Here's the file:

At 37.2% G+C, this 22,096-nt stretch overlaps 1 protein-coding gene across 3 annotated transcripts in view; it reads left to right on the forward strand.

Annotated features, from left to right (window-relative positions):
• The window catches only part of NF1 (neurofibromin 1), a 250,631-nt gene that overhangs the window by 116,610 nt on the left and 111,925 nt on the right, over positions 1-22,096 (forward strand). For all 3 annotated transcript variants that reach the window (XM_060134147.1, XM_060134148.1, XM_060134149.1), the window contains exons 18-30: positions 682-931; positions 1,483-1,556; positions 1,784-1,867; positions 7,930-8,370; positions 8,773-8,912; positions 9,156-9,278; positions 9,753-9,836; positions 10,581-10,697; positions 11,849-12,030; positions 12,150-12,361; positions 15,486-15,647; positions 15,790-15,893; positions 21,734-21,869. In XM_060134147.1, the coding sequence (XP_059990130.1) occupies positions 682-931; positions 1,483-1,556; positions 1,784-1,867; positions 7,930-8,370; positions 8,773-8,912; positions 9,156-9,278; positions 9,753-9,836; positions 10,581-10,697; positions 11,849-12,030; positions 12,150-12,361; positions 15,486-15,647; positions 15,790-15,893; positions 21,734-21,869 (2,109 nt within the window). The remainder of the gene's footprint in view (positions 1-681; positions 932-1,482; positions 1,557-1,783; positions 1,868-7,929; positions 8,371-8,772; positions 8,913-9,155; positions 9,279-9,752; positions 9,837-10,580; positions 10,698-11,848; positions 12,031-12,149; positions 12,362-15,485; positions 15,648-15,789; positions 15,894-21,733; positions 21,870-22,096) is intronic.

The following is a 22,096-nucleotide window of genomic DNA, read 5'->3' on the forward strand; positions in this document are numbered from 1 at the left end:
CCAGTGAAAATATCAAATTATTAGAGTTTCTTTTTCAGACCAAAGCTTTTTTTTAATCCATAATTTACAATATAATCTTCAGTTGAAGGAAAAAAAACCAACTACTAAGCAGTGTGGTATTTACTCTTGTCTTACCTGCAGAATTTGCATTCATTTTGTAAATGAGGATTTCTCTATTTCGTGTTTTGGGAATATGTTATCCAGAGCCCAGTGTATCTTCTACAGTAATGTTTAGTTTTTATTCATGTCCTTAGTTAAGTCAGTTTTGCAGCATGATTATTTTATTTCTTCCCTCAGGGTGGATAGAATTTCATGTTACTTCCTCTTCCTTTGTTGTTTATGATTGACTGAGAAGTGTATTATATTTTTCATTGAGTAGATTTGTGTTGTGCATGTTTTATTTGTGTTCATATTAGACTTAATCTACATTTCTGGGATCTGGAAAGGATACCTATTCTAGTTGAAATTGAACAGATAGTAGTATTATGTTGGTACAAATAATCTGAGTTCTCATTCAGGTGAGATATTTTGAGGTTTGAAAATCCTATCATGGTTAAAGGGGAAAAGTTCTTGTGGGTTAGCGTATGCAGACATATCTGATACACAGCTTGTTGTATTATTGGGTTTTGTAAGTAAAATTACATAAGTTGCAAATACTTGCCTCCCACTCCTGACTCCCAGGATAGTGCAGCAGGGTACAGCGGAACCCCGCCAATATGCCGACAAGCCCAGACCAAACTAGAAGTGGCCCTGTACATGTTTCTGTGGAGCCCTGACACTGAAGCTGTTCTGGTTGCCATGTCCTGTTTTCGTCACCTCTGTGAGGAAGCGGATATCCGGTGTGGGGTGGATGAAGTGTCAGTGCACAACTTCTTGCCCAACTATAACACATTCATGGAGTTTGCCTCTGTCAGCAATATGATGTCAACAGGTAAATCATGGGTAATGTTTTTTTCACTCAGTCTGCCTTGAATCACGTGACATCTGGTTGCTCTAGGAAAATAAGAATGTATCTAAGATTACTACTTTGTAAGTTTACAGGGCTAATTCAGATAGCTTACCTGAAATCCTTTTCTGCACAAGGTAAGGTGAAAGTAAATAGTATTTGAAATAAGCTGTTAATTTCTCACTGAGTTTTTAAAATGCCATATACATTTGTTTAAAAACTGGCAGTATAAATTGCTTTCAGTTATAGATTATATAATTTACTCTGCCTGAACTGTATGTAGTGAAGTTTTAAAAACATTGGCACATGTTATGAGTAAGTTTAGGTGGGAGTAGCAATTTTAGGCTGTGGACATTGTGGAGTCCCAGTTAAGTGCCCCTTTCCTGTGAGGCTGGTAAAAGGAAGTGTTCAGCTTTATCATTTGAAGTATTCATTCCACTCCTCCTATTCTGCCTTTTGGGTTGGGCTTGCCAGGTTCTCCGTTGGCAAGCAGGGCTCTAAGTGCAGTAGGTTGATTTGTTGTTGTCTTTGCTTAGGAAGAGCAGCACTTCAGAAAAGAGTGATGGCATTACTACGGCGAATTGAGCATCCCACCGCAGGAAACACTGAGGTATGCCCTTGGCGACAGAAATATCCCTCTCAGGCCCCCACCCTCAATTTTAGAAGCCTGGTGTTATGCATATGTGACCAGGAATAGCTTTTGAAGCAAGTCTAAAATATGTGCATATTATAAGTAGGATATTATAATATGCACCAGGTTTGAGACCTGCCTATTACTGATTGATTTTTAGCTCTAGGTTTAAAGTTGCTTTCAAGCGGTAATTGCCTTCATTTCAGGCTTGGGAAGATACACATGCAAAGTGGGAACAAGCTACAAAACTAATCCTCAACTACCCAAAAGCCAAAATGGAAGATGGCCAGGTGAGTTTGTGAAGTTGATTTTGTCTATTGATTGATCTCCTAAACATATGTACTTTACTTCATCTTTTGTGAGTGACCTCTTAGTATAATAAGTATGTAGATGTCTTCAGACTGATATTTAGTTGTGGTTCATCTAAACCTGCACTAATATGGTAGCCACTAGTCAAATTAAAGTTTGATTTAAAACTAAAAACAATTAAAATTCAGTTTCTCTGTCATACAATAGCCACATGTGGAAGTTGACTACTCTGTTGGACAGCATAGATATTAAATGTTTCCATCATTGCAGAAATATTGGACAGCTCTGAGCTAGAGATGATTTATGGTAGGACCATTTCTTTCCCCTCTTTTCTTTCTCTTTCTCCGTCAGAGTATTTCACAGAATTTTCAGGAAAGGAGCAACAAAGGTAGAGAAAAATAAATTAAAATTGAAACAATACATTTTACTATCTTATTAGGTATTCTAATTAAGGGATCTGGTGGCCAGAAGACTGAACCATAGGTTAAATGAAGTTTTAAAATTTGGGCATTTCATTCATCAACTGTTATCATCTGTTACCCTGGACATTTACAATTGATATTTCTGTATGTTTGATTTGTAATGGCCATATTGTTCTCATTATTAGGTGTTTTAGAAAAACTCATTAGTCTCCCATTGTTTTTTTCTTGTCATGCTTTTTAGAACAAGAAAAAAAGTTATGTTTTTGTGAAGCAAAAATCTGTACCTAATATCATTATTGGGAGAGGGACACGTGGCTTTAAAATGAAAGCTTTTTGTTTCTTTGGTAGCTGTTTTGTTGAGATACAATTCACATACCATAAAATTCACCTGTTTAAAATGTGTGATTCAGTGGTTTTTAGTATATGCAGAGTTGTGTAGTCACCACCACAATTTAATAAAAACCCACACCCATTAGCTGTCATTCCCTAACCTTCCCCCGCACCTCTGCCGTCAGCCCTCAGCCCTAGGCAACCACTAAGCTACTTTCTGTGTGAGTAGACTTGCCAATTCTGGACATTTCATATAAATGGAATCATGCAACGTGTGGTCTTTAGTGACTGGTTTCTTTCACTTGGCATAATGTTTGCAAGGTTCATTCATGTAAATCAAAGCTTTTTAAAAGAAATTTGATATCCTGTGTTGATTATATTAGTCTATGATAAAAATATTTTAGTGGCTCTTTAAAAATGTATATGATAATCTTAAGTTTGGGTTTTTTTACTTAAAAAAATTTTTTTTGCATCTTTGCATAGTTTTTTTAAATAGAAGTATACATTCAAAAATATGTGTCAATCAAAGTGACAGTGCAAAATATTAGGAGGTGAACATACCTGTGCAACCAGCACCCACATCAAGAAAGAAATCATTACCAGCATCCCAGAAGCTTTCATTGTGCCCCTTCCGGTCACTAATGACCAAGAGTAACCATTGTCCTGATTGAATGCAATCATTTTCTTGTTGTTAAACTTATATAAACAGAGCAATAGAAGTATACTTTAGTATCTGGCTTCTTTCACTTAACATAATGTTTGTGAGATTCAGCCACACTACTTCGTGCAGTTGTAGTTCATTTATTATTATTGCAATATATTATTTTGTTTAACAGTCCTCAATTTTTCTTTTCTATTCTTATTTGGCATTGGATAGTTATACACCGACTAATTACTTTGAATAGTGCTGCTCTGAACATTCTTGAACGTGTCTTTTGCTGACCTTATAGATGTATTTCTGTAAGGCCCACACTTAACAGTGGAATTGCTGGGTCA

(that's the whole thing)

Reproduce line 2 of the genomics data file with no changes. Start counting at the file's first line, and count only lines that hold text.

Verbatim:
Annotated features, from left to right (window-relative positions):